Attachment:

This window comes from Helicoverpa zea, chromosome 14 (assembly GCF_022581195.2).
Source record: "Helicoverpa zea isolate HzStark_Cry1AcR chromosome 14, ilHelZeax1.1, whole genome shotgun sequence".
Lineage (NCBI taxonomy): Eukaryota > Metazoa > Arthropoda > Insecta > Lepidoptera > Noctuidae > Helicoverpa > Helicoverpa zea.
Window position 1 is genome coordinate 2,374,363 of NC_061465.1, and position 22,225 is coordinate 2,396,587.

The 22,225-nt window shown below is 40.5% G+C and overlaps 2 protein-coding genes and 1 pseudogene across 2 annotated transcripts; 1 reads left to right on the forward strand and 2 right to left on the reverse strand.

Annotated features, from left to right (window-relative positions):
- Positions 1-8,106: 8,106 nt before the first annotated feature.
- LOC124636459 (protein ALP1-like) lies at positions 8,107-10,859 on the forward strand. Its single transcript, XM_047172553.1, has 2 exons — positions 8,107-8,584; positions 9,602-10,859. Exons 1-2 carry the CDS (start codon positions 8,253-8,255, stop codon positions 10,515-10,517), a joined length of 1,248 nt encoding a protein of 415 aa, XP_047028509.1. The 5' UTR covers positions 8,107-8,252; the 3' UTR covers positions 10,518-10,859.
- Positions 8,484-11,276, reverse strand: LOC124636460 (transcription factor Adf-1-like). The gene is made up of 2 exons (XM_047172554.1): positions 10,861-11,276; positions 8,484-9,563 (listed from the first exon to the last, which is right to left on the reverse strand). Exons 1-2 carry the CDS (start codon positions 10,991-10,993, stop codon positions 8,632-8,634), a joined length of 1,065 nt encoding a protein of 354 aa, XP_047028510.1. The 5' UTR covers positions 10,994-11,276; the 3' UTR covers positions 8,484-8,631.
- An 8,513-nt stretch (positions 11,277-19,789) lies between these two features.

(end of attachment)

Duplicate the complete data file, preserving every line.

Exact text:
This window comes from Helicoverpa zea, chromosome 14 (assembly GCF_022581195.2).
Source record: "Helicoverpa zea isolate HzStark_Cry1AcR chromosome 14, ilHelZeax1.1, whole genome shotgun sequence".
Lineage (NCBI taxonomy): Eukaryota > Metazoa > Arthropoda > Insecta > Lepidoptera > Noctuidae > Helicoverpa > Helicoverpa zea.
Window position 1 is genome coordinate 2,374,363 of NC_061465.1, and position 22,225 is coordinate 2,396,587.

The 22,225-nt window shown below is 40.5% G+C and overlaps 2 protein-coding genes and 1 pseudogene across 2 annotated transcripts; 1 reads left to right on the forward strand and 2 right to left on the reverse strand.

Annotated features, from left to right (window-relative positions):
- Positions 1-8,106: 8,106 nt before the first annotated feature.
- LOC124636459 (protein ALP1-like) lies at positions 8,107-10,859 on the forward strand. Its single transcript, XM_047172553.1, has 2 exons — positions 8,107-8,584; positions 9,602-10,859. Exons 1-2 carry the CDS (start codon positions 8,253-8,255, stop codon positions 10,515-10,517), a joined length of 1,248 nt encoding a protein of 415 aa, XP_047028509.1. The 5' UTR covers positions 8,107-8,252; the 3' UTR covers positions 10,518-10,859.
- Positions 8,484-11,276, reverse strand: LOC124636460 (transcription factor Adf-1-like). The gene is made up of 2 exons (XM_047172554.1): positions 10,861-11,276; positions 8,484-9,563 (listed from the first exon to the last, which is right to left on the reverse strand). Exons 1-2 carry the CDS (start codon positions 10,991-10,993, stop codon positions 8,632-8,634), a joined length of 1,065 nt encoding a protein of 354 aa, XP_047028510.1. The 5' UTR covers positions 10,994-11,276; the 3' UTR covers positions 8,484-8,631.
- An 8,513-nt stretch (positions 11,277-19,789) lies between these two features.